Josh Marshall

Josh Marshall is editor and publisher of TalkingPointsMemo.com.

Articles by Josh

Convicted of embezzlement over the Petra Bank collapse? A politically-motivated attack by pro-Saddam forces in Jordan. Questioned over what happened to US taxpayer funds provided to the INC? A bureaucratic hit-job by wimpy Foggy-Bottomites. Accused of leaking classified intelligence to the Iranians? A political smear by Paul Bremer and George Tenet.

All the baseless accusations.

Some folks just can't catch a break ...

If this new piece in the Times has the Chalabi story right, someone -- and probably someone at the Pentagon -- is in a world of trouble. Actually, there's some other trouble coming down the pike in a few weeks. But then, sufficient to the day is the trouble thereof. So, to Chalabi. Here's the key passage ...

The F.B.I. has opened an espionage investigation seeking to determine exactly what information Mr. Chalabi turned over to the Iranians as well as who told Mr. Chalabi that the Iranian code had been broken, government officials said. The inquiry, still in an early phase, is focused on a very small number of people who were close to Mr. Chalabi and also had access to the highly restricted information about the Iran code.

Some of the people the F.B.I. expects to interview are civilians at the Pentagon who were among Mr. Chalabi's strongest supporters and served as his main point of contact with the government, the officials said. So far, no one has been accused of any wrongdoing.

Hmmm. People who were close to Chalabi and had access to the highly restricted information about the Iran code. Hmmm. Who would be caught in the sweet spot of that <$Ad$>Venn Diagram?

I'll try not to be too coy. There are a number of folks who could fit that bill. But for anyone who's followed this story, there's one guy who's just got to jump right to the top of the list: an expert on Iran who is extremely close to Chalabi, served as his civilian Pentagon handler for some time in Iraq after the war, and is known for comparing Chalabi to Mohammed and other equally august worthies.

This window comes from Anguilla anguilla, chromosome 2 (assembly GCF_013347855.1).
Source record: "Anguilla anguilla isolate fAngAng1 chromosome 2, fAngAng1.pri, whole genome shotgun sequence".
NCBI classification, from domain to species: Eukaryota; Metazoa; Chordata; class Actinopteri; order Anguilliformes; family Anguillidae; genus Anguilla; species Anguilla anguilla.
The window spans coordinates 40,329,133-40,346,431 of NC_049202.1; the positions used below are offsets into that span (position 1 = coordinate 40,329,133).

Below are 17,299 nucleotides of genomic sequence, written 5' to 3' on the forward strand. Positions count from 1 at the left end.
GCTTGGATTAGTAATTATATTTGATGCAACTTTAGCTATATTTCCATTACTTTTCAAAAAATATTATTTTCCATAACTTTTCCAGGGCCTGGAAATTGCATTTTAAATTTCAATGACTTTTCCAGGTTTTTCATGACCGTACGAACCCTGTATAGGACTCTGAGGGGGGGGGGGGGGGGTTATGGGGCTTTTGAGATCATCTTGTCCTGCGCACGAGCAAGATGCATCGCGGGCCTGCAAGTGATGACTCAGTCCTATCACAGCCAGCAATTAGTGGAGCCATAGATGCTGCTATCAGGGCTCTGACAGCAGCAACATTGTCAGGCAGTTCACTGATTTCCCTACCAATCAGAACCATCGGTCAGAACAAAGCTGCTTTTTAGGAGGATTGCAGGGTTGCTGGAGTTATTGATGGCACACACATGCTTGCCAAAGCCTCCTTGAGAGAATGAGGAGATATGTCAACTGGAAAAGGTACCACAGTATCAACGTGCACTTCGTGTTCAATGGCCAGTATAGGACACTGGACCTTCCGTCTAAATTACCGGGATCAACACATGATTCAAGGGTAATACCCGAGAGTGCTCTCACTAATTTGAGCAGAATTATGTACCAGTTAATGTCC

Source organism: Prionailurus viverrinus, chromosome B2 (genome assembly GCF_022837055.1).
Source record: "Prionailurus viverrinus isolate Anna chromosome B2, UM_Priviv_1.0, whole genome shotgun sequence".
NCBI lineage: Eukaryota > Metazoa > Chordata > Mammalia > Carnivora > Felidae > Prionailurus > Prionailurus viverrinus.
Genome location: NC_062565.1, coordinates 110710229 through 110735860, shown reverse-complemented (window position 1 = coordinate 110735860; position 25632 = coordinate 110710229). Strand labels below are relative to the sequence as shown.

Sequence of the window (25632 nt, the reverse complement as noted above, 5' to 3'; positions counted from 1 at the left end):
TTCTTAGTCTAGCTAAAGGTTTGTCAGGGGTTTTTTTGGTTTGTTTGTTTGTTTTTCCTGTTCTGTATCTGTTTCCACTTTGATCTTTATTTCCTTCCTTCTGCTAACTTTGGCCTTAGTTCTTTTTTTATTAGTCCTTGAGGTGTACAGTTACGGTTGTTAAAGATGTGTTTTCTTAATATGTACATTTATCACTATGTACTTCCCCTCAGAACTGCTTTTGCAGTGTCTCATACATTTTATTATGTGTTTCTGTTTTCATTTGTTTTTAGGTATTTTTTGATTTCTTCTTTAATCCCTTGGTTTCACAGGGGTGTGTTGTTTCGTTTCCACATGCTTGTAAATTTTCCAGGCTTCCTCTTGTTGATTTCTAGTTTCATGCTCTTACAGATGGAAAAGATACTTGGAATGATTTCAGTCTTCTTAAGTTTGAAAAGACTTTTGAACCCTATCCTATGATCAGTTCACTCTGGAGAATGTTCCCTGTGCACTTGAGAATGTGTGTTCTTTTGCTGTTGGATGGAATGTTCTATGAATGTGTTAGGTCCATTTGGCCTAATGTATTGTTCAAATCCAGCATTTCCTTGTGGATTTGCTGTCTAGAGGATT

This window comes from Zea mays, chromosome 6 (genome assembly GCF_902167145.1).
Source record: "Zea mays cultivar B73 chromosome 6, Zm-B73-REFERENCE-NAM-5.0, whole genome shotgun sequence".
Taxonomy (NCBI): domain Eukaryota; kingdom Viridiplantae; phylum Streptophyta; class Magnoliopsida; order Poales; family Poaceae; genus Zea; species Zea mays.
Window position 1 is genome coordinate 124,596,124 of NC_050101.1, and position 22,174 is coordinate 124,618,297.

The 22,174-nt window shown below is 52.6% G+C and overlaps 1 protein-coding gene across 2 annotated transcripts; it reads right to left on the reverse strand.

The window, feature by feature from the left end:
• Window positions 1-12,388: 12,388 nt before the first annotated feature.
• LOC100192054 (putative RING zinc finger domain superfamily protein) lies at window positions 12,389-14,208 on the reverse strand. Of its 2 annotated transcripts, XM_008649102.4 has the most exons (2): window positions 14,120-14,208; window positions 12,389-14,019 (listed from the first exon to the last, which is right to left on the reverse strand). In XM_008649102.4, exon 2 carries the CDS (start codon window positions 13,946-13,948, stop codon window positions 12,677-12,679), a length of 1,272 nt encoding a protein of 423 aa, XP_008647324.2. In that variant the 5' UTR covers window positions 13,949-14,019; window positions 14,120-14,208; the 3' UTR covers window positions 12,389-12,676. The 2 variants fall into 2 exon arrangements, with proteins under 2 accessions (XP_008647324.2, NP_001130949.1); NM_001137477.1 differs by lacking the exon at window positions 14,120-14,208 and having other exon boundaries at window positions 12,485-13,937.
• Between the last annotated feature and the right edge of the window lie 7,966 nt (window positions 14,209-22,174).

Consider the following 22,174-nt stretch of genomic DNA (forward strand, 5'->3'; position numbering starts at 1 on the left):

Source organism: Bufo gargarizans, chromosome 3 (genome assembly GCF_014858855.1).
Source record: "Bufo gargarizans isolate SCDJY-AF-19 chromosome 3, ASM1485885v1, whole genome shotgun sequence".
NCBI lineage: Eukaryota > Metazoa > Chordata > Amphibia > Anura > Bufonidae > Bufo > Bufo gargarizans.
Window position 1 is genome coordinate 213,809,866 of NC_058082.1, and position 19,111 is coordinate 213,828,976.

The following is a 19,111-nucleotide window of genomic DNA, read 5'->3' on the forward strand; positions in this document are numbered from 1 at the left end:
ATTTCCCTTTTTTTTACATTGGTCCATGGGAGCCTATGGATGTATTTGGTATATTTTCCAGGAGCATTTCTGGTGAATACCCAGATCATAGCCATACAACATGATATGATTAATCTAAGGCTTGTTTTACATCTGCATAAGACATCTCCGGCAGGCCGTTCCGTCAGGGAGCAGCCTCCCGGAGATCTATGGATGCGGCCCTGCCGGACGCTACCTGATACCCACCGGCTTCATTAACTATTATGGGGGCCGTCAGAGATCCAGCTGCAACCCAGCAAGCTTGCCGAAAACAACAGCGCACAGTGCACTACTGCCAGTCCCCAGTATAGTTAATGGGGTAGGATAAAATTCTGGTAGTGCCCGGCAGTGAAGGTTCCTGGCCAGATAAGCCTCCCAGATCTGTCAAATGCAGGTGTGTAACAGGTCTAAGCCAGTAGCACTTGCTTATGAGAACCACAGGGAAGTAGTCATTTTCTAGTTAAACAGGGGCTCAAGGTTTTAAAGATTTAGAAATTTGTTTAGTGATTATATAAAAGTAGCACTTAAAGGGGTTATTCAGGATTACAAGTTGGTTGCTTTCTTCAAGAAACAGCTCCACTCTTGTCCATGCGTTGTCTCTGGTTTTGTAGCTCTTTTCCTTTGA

Anyway, that's one pretty good possibility.

I could speculate about who else would have known this key piece of information. But the truth is that I just don't know how such information would be compartmented. So it's impossible for me to say. You'd figure that the folks at OSD involved in B-teaming the regular intelligence community's Middle East analyses would have learned this information. And many of them are close to Chalabi. But again, that's speculation.

The Chalabi virus was very widespread at the highest levels of this administration. So I'd say it's possible, though not likely, that the culprit or culprits could be very high-level administration figures, particularly if they turn out to hang their hats in the White House complex rather than at the Pentagon.

One point that is key to keep in mind here is that if you know the way a lot of these guys treated Chalabi, how they thought of him, it's really not at all surprising that they would have shared this sort of information with him. It would, frankly, be much more surprising if they hadn't. Remember, this was Ahmed Chalabi, the 'leader of Free Iraq', the man of destiny around whom the democratic transformation of the region would turn like a wheel on an axle.

Just before 1 AM EDT, the Herseth/Diedrich race is truly down to the wire. Fewer than 40 precincts left to report out of 798; Herseth's lead down to just over 2000 votes (out of about a quarter million), and falling, rapidly. The only bright spot I see is that a quick look at those few remaining precincts seems to show that at least half are in heavily Democratic areas.

As of 12:30 on the east coast, Herseth is ahead in the South Dakota special election. But it's awfully close: 51%-49% with about 10% of the precincts left to report.

With the margin that close, someone who has a good feel for the state could probably predict the winner based on which precincts are yet to report.

Here's the running tally from the Secretary of State's office.